Now, from our point of view, the state is less an expression of power than an instrument of it. This nuance is of major significance. It means that the state always responds to the purpose assigned to it. If the ontological objective of neo-liberal ideology is war, the state can certainly wage war on its behalf or act materially as its enforcer (police repression). But it can also very well wage a different war, against inequalities or tax havens, for example, and thereby fulfil a different role: that of guarantor of social inclusion and justice or of privateer fighting against the multinationals that pillage national wealth and pirate tax legislation by circumventing it [7].

In many respects, the great victory of the neo-liberals is precisely to have undermined the credibility of public institutions, both de facto (chronic under-funding) and in people’s minds, per the principle according to which the market is necessarily better. Now, we owe it to all those agents (contract workers, civil servants or elected representatives) who cultivate a real sense of public service – and there are some, no matter what their detractors, who all too easily accuse them of corruption or mismanagement, may say – to rehabilitate the state, especially in the Anglo-Saxon countries and those of the South, both culturally (starting from civil society) and financially (via taxation), in order to give it the means to fulfil its future ambitions. For the “counter-neoliberal” revolution will undoubtedly be carried out by citizens, but not without the help of public institutions.

Pierre Dardot, Haud Guéguen, Christian Laval, Pierre Sauvêtre, Le choix de la guerre civile : une autre histoire du néolibéralisme, Montréal, Lux, 2021, 328 p., 20 €.

by Damien Larrouqué, 27 June 2023

To quote this article :

Damien Larrouqué, « Damn neo-liberalism », Books and Ideas , 27 June 2023. ISSN : 2105-3030. URL :

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[1For more information on the “Chilean Awakening”, see the dossier I had the pleasure of preparing for IdeAs: Idées d’Amériques (n°15, March 2020) [].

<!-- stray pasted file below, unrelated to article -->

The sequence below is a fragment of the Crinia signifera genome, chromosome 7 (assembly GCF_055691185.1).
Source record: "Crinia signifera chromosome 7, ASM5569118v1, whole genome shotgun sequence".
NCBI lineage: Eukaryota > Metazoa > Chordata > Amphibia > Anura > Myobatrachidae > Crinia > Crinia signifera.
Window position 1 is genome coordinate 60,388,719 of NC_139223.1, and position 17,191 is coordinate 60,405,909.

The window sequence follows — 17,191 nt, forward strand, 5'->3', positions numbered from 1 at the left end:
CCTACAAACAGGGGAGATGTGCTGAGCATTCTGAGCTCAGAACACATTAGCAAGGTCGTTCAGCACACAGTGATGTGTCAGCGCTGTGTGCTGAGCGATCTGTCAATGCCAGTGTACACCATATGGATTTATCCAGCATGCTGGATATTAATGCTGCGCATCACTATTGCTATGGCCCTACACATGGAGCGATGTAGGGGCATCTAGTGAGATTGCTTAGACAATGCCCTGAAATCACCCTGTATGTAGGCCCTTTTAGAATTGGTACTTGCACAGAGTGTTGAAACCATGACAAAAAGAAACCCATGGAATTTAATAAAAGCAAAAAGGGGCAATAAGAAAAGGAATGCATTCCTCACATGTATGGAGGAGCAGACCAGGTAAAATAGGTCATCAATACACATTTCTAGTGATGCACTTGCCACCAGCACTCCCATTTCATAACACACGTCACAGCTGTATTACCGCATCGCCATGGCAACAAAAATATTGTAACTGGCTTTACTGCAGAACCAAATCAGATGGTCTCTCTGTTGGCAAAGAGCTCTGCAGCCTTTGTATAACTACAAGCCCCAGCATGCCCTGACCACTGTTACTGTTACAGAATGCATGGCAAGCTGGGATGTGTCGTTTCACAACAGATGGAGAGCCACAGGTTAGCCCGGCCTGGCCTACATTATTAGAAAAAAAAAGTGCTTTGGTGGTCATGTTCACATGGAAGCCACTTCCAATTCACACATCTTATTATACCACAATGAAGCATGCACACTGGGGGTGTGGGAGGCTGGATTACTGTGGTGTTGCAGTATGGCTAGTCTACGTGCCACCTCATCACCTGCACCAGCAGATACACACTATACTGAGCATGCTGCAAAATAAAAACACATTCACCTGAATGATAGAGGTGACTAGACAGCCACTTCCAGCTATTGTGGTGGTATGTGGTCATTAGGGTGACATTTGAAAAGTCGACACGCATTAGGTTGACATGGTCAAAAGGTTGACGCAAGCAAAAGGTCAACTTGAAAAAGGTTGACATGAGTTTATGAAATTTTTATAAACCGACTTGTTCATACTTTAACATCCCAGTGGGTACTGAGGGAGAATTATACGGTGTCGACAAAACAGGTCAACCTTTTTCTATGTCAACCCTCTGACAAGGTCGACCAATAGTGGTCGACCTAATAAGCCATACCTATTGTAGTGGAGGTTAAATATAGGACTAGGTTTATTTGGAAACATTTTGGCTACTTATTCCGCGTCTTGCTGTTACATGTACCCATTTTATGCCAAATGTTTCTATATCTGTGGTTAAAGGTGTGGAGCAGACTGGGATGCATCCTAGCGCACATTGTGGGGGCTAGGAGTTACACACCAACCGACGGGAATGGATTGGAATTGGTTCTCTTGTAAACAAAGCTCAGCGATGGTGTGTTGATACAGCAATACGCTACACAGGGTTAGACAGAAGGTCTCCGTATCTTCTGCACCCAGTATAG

[2It should be noted that the authors never define what they mean by neoliberalism. In their defence, Pierre Dardot and Christian Laval in particular have already devoted a number of volumes to this complex ideology. Neoliberalism is considered here from the point of view of its purpose (to construct a pure market society) and in its broadest variations. The authors mobilize a whole range of theoretical reflections, ranging from authoritarian liberalism and economic constitutionalism, via German ordo-liberalism, to American neo-conservatism and Manchester liberalism.

[3Carl Schmitt, Hermann Heller, Du libéralisme autoritaire, Paris, La Découverte, (translation, introduction and notes by Grégoire Chamayou), 2020.

[4See especially the work of Loïc Wacquant and the following article in particular: Loïc, Wacquant “La fabrique de l’État néolibéral: ‘Workfare’, ‘Prisonfare’ and Social Insecurity”, Civilisations, vol. 59, n°1, 2010, pp. 151-173.

[5Pierre Dardot, Christian Laval, Ce cauchemar qui n’en finit pas: Comment le néolibéralisme défait la démocratie, Paris, La Découverte, 2016, pp. 51 ff.

[6Margaret Thatcher’s bedtime reading was Hayek’s Law, Legislation and Liberty in three volumes, which Thomas Piketty considers to be “perhaps the clearest statement of triumphant self-conscious proprietarianism”, cf. Thomas Piketty, Capital and Ideology, Cambridge, MA, Belknap, 2020, p. 706.

[7For more on this topic, see the concluding chapter of Thomas Piketty’s latest book (cf. Capital and Ideology, op. cit., chapter 17).